{shinyscreenshot}: Finally, an easy way to take screenshots in Shiny apps!

{shinyscreenshot} has finally been released, two entire years (sorry!) after I began working on it. It allows you to capture screenshots of entire pages or parts of pages in Shiny apps, and have the image downloaded as a PNG automatically. It can be used to capture the current state of a Shiny app, including interactive widgets (such as plotly, timevis, maps, etc).

You can check out the demo to try it out yourself, or you can watch a short tutorial!

Try a Demo Watch Tutorial

Table of contents

How to use

Using {shinyscreenshot} is as easy as it gets. When you want to take a screenshot, simply call screenshot() and a full-page screenshot will be taken and downloaded as a PNG image. Try it for yourself!

It’s so simple that an example isn’t needed, but here’s one anyway:


ui <- fluidPage(
  textInput("text", "Enter some text", "test"),
  actionButton("go", "Take a screenshot")

server <- function(input, output) {
  observeEvent(input$go, {

shinyApp(ui, server)

Screenshot button

The screenshot() function can be called any time inside the server portion of a Shiny app. A very common case is to take a screenshot after clicking a button. That case is so common that there’s a function for it: screenshotButton(). It accepts all the same parameters as screenshot(), but instead of calling it in the server, you call it in the UI.

screenshotButton() creates a button that, when clicked, will take a screenshot.


  • Region: By default, the entire page is captured. If you’d like to capture a specific part of the screen, you can use the selector parameter to specify a CSS selector. For example, if you have a plot with ID myplot then you can use screenshot(selector="#myplot").

  • Scale: The image file will have the same height and width as what is visible in the browser. Using screenshot(scale=2) will result in an image that’s twice the height and width (and also a larger file size).

  • Timer: Usually you want the screenshot to be taken immediately, but sometimes you may want to tell Shiny to take a screenshot in, for example, 3 seconds from now. That can be done using screenshot(timer=3).

  • File name: You can choose the name of the downloaded file using the filename parameter.

  • Module support: As an alternative to the selector argument, you can also use the id argument. For example, instead of using screenshot(selector="#myplot"), you could use screenshot(id="myplot"). The advantage with using an ID directly is that the id parameter is module-aware, so even if you’re taking a screenshot inside a Shiny module, you don’t need to worry about namespacing.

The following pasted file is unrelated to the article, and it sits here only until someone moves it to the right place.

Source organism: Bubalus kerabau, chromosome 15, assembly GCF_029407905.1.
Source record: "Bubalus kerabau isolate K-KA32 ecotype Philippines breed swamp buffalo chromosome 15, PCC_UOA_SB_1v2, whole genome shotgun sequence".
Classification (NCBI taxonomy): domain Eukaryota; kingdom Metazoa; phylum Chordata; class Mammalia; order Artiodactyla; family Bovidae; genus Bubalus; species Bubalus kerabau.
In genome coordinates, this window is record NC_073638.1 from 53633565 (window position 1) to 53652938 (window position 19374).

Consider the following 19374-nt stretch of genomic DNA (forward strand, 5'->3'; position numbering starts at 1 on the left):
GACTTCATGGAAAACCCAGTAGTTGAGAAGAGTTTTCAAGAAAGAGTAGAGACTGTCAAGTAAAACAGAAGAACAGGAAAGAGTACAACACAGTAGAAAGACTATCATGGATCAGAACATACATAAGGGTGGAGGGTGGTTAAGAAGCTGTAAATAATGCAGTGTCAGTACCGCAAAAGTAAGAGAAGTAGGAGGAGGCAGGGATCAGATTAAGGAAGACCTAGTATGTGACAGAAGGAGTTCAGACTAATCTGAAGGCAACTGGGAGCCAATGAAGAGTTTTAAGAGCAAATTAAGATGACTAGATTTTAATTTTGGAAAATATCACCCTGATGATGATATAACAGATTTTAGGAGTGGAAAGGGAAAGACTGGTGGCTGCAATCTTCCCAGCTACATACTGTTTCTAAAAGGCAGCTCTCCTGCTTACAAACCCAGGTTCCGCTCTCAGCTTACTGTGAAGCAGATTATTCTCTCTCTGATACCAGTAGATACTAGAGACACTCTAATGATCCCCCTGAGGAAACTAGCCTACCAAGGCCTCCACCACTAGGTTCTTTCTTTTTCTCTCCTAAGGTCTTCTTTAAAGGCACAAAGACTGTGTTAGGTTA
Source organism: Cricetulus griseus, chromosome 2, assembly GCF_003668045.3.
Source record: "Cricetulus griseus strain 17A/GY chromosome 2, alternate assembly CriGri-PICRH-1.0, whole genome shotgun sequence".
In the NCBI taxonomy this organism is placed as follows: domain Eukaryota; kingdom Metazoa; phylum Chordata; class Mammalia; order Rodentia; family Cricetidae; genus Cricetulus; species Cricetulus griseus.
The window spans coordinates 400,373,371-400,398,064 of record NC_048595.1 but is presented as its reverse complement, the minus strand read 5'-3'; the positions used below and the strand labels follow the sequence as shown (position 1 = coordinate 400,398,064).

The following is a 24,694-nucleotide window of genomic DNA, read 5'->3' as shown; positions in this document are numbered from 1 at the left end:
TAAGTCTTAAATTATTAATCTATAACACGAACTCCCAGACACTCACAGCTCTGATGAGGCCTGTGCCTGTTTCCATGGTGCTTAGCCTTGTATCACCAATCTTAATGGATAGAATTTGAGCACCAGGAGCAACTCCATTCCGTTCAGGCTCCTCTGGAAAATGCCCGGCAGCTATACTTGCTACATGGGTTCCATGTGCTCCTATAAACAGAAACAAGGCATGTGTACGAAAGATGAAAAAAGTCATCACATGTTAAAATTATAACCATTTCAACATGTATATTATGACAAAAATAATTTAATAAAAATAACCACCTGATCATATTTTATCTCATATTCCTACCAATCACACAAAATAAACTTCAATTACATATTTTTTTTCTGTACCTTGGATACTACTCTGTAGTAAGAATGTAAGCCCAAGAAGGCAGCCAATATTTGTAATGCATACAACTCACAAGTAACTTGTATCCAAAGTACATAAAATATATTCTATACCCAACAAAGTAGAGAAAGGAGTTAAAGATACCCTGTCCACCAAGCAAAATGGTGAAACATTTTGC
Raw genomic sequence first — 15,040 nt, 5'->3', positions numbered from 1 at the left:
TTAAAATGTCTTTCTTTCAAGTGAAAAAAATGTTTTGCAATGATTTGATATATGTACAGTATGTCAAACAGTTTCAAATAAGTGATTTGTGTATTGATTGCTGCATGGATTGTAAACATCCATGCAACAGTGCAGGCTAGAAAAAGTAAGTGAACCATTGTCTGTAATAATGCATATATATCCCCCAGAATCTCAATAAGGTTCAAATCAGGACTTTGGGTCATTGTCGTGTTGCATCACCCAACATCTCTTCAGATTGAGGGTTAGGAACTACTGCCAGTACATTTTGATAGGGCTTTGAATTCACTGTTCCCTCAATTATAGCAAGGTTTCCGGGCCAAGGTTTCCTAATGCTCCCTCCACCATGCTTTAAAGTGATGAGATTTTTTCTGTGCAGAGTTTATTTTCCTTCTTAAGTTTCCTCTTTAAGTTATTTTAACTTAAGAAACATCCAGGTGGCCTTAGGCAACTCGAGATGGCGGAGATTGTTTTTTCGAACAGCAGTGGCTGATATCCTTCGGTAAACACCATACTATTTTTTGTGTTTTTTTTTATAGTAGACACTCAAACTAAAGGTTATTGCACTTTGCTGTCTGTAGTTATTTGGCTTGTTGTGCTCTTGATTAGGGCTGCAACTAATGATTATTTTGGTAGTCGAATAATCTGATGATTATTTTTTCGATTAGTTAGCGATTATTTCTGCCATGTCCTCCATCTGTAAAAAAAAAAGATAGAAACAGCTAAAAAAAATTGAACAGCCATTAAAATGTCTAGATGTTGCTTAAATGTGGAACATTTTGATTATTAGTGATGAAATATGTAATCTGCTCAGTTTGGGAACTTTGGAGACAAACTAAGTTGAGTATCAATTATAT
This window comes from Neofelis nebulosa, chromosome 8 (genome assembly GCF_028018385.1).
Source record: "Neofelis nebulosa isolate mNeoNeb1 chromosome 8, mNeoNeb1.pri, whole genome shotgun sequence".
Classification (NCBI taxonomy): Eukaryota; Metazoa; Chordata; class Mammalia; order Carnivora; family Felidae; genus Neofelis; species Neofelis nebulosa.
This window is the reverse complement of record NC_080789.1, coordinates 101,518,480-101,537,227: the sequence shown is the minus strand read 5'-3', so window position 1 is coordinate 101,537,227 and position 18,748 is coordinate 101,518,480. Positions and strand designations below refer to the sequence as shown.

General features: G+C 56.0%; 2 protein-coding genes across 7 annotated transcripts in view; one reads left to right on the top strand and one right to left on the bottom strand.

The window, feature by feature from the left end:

To install the stable CRAN version:


To install the latest development version from GitHub:



For years, I saw people asking online how can they take screenshots of the current state of a Shiny app. This question comes up especially with interactive outputs (plotly, timevis, maps, DT, etc). Some of these don’t allow any way to save the current state as an image, and a few do have a “Save as image” option, but they only save the base/initial state of the output, rather than the current state after receiving user interaction.

After seeing many people asking about this, one day my R-friend Eric Nantz asked about it as well, which gave me the motivation to come up with a solution.

Browser support and limitations

The screenshots are powered by the ‘html2canvas’ JavaScript library. They do not always produce perfect screenshots, please refer to ‘html2canvas’ for more information about the limitations.

The JavaScript libraries used in this package may not be supported by all browsers. {shinyscreenshot} should work on Chrome, Firefox, Edge, Chrome on Android, Safari on iPhone (and probably more that I haven’t tested). It does not work in Internet Explorer.

Similar packages

As mentioned above, the libraries used by {shinyscreenshot} do have limitations and may not always work. There are two other packages that came out recently that also provide screenshot functionality which you may try and compare: {snapper} by Jonathan Sidi and {capture} by dreamRs.

RStudio’s {webshot} package is also similar, but serves a very different purpose. {webshot} is used to take screenshots of any website (including Shiny apps), but you cannot interact with the page in order to take a screenshot at a specific time.


Yes, I know. If you look at the commit history on GitHub, you’ll see this package started in 2018. I wrote almost the entire functionality of the package in just a few days, and then all I had left to do was the dreadful documentation. I didn’t want to release the package without great documentation, so I just waited until I’d have a free weekend to do that. But instead of coming back to do the documentation, I completely forgot about this package.

Many months later, COVID-19 hit us. One of my lockdown goals was to go through all my GitHub R packages and fix all the issues that I can. While doing that sweep, I noticed that I have this cool package that I forgot to release… If you really needed screenshots last year, then I apologize for this mistake. But, better late than never!

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